Question of the Week
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We thank Angela Plunkett for her great tip on how to shade plants to prevent scalded leaves! Like all of us in the drought and extended heat, her new and even established plants were looking very fried.
New plants, especially, are not accustomed to being in the full sun, and so they may need to be acclimated in a sunny spot on your porch before you actually plant them in your yard.
But when they're already in the ground, Angela came up with a great idea to shield her plants. This is also a super technique to shade new seedlings or transplants you want to start in heat.
She used black weed cloth and attached it to posts to create shade for the burning plants.
At first, she did what we all do: hit the shed for ideas! She tried old tiki torches and hooked the cloth to that. Well, if you've ever used tiki torches you can guess what happened-- the wind blew those out of the ground pretty quickly. So then Angela tried some bamboo sticks, with pretty much the same result.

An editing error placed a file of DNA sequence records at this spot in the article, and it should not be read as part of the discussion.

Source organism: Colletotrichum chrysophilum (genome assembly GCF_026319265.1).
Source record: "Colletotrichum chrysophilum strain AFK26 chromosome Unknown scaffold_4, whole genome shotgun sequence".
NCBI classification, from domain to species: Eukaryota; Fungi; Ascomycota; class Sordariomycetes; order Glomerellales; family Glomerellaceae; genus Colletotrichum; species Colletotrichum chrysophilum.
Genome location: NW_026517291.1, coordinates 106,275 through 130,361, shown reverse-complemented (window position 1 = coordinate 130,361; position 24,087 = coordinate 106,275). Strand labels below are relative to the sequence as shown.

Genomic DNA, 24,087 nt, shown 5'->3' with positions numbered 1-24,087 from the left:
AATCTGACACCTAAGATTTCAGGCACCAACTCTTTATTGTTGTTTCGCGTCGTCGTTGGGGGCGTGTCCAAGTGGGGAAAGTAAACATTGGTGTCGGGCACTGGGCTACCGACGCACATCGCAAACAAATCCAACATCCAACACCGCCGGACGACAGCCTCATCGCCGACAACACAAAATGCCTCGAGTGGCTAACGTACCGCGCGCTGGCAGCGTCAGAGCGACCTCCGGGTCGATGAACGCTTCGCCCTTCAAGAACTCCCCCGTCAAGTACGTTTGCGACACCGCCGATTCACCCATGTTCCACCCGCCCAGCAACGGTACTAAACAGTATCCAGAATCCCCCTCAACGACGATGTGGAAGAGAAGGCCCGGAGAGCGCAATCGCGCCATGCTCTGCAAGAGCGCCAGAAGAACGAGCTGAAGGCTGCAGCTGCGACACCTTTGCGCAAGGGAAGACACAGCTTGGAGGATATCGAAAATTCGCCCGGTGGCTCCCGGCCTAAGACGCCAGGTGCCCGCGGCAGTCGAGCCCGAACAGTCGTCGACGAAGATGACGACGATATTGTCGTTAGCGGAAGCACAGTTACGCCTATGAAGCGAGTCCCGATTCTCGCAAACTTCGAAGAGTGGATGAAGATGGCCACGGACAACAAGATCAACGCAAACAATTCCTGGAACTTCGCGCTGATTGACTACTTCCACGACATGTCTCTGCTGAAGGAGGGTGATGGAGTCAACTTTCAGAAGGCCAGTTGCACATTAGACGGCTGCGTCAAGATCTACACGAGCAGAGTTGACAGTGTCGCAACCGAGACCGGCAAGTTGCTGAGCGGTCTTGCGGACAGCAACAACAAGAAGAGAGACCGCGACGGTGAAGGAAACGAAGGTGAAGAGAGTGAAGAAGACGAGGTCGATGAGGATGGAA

Then, she got some steel bars, borrowed from her neighbor, and used old sturdy clips to attach her weed cloth. She'd tried bricks, but writes, "Even though there isn't much wind here, if you attach material to a post, it will act like a flag and start blowing!"
Within a few days, they were all back on track. And, although you can use just about anything to shade a plant, her solution blends nicely with the front of the house. Thanks, Angela!
How often to water new plants? That depends on several factors, not the least of which is the weather. New plants have fewer roots, and so will need to be watered more often until they get established; probably every day for a while.